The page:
Court sides with Native American groups fighting Washington team’s ‘racist’ name

WASHINGTON – A “very happy” Amanda Blackhorse welcomed the latest victory Wednesday in her long-running feud over the Washington Redskins name, which the Navajo woman says is racist and should not have government trademark protection.

Amanda Blackhorse, a Navajo woman from Kayenta, is the lead plaintiff in the fight against the name of the Washington Redskins, a name she calls offensive to Native Americans. (Photo courtesy Amanda Blackhorse)

Amanda Blackhorse, a Navajo woman from Kayenta, is the lead plaintiff in the fight against the name of the Washington Redskins, a name she calls offensive to Native Americans. (Photo courtesy Amanda Blackhorse)

The U.S. Patent and Trademark Office ruled against the team last summer and a federal judge in Virginia granted summary judgment Wednesday to opponents of the name, rejecting all the team’s challenges to that trademark ruling.

Team officials said they plan to continue the fight and “look forward to winning on appeal after a fair and impartial review of the case.”

But Blackhorse, from Kayenta, and one of five Native Americans who challenged the trademark, said in a statement released by her lawyers Wednesday that the ruling is about “humanizing the indigenous identity.”

Wednesday’s ruling is the latest in a fight that stretches back to 1992, when a separate group of Native Americans first challenged the team’s name.

In both cases, the opponents have asked the trademark office to strip the team of its trademark, arguing that the law does now allow a trademark that “may disparage” a group.

Racism or respect?

A timeline of challenges to the trademark on the word “Redskin,” which opponents call a slur but the team says respects Native Americans:

1992: Seven Native Americans petition the Trademark Trial and Appeal Board of the U.S. Patent and Trademark Office to cancel the trademarks.

1999: The board rules for the seven Native Americans in that case, Harjo v. Pro Football Inc., saying the name is offensive.

2003: A U.S. district court reverses the decision, saying it was not supported by evidence and the defendants waited too long to file their suit.

2005: A federal appeals court sends the case back to the district court to determine if one of the plaintiffs is barred by “laches” – waiting too long to file suit.

2006: Six different Native Americans, including Amanda Blackhorse, file a new petition with the TTAB.

2008: The district court declines to reconsider its 2003 decision in Harjo.

2014: The board finds in favor of Blackhorse and her fellow plaintiffs, canceling the team’s trademarks.

July 8: A U.S. district court judge in Virginia rejects the team’s legal challenge to the trademark order. The team has vowed to continue fighting.

Even though the trademark office agreed in June 2014 to cancel the trademark, that won’t take effect while legal appeals are pending. The team still holds a trademark on the name.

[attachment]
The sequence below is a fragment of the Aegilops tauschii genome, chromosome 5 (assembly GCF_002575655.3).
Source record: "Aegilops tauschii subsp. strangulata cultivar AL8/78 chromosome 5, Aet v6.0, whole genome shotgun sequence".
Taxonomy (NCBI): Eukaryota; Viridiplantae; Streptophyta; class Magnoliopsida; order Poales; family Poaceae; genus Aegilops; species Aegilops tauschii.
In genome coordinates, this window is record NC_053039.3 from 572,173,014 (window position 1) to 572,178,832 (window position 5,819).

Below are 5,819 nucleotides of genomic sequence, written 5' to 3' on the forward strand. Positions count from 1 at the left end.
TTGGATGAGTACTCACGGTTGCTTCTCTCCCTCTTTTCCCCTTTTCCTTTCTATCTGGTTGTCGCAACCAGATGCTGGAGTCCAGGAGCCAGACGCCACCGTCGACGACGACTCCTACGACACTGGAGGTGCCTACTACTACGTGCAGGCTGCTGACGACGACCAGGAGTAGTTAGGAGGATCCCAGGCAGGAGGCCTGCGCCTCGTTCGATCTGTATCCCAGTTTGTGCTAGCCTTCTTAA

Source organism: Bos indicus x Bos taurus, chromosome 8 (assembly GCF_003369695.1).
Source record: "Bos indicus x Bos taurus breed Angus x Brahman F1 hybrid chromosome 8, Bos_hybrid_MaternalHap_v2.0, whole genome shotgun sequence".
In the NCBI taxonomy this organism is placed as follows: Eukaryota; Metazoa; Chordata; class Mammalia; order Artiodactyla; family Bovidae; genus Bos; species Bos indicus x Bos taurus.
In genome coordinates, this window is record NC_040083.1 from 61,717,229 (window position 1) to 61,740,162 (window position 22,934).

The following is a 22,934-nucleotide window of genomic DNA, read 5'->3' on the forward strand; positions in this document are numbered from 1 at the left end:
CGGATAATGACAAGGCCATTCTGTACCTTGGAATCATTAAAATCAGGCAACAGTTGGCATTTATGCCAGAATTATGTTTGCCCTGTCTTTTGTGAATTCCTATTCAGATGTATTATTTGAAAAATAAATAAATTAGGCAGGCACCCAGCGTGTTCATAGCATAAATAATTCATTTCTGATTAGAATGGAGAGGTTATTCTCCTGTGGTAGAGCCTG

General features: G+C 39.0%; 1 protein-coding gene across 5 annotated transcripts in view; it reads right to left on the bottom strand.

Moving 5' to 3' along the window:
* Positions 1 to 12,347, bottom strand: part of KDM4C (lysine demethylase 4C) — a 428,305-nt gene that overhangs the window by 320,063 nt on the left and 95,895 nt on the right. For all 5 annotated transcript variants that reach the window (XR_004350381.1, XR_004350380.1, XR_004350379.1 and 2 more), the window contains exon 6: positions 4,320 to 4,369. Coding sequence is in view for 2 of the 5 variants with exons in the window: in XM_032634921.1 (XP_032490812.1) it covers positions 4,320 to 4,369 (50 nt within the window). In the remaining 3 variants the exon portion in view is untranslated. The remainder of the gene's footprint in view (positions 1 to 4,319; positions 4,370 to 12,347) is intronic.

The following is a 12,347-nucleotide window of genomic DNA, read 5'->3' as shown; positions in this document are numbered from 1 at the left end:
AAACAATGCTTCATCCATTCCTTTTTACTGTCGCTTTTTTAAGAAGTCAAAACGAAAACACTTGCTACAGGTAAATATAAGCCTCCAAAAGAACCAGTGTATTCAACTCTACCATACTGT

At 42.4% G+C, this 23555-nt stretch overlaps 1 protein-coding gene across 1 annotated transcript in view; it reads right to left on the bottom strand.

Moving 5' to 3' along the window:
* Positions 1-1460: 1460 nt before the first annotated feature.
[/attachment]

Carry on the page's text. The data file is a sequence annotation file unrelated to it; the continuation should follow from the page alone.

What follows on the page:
Should it ultimately lose, it could still use the name but could not prevent others from using – or selling – items with the name or logo.

Blackhorse, who has been battling the team for nine years, could not be reached for comment Wednesday. But her lawyers said their case has “demonstrated the disparaging nature of the team’s name.”

“Today’s ruling by the District Court resoundingly affirmed the Trademark Office’s decision,” said Jesse Witten, the attorney for Blackhorse and the others, in the statement.

But Washington Redskins President Bruce Allen said his confidence is rooted in history.

“We are convinced we will win because the facts and the law are on the side of our franchise,” he said in a statement released by the team, adding that the franchise has “proudly used the name Redskins for more than 80 years.”

The team has long argued that, far from being disparaging, the name Redskins is used as a sign of respect for Native Americans.

But Blackhorse said in the statement that she was “very happy with the ruling,” and proud of the national attention that has been brought to “the problems with the team’s name.”

The team has been using the name Redskins since 1933, according to the opinion by U.S. District Judge Gerald Bruce Lee, and the name became an approved and registered trademark in 1967. Four other variations of the name were also registered between 1974 and 1990, the opinion said.

Lee said the first informal complaints about the name came in the early 1970s, and the first official challenge came in 1992, when Suzan Harjo and six other Native Americans first petitioned the trademark office.

Most notably in 1992, joined six other Native Americans to petition to cancel the Redskins’ trademark registrations.

“It’s great news,” said Harjo, who is Cheyenne and Muscogee. “I’m so grateful for the perceptiveness and clarity of this good judge.”

The Trademark Trial and Appeal Board agreed to cancel the Redskins’ trademarks in 1999, but that decision was overturned by the U.S. District Court for the District of Columbia. Lee wrote that the case then “traversed back and forth between the district court and the D.C. Circuit.”

In 2006, while the first fight was still going on, Blackhorse and four others filed a petition to cancel the same six registrations Harjo had been petitioning against. That ultimately led to Wednesday’s ruling.

“After our 17 years in court and the Blackhorse plaintiffs’ years, finally there’s federal district court validation,” said Harjo, president of the Morning Star Institute.

Blackhorse said in her statement that her “nine-year-long battle has come down to this moment.”

“The court’s ruling demonstrates the team’s name is not an acceptable or appropriate term for Native Americans,” she said.